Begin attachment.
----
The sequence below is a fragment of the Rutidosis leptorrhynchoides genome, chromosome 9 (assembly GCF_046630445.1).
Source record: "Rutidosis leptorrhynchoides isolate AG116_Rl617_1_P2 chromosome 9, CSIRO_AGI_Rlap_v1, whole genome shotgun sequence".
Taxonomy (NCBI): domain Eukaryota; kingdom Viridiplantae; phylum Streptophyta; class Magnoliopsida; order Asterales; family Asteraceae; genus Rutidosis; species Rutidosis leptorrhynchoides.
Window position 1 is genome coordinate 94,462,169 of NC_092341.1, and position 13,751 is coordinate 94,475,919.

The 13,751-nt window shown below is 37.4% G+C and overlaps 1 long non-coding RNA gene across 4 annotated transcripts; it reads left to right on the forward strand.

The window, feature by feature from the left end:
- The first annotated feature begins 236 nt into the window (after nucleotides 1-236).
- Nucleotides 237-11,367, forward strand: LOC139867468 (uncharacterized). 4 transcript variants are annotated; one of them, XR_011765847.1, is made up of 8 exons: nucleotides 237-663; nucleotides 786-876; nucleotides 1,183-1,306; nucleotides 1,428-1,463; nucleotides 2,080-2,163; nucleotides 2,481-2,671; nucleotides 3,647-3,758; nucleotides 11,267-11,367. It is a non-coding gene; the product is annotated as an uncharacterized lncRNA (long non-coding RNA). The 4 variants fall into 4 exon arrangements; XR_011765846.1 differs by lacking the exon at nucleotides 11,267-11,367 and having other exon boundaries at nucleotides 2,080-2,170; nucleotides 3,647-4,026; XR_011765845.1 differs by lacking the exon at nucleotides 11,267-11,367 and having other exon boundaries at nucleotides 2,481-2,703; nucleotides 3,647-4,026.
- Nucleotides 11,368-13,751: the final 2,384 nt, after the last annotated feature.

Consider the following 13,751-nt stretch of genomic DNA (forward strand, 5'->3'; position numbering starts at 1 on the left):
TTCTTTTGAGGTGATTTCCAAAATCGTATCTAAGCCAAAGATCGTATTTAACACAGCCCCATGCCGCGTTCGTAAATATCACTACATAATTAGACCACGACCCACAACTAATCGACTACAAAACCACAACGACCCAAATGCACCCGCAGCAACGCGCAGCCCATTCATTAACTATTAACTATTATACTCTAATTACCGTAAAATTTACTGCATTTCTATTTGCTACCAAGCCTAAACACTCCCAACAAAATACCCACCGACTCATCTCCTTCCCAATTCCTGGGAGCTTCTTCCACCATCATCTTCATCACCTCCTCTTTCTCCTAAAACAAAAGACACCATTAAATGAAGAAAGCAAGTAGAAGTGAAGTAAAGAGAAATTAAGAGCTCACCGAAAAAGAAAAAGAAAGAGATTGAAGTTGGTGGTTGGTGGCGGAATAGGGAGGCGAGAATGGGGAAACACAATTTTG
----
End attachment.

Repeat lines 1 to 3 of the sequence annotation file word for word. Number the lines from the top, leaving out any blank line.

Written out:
The sequence below is a fragment of the Rutidosis leptorrhynchoides genome, chromosome 9 (assembly GCF_046630445.1).
Source record: "Rutidosis leptorrhynchoides isolate AG116_Rl617_1_P2 chromosome 9, CSIRO_AGI_Rlap_v1, whole genome shotgun sequence".
Taxonomy (NCBI): domain Eukaryota; kingdom Viridiplantae; phylum Streptophyta; class Magnoliopsida; order Asterales; family Asteraceae; genus Rutidosis; species Rutidosis leptorrhynchoides.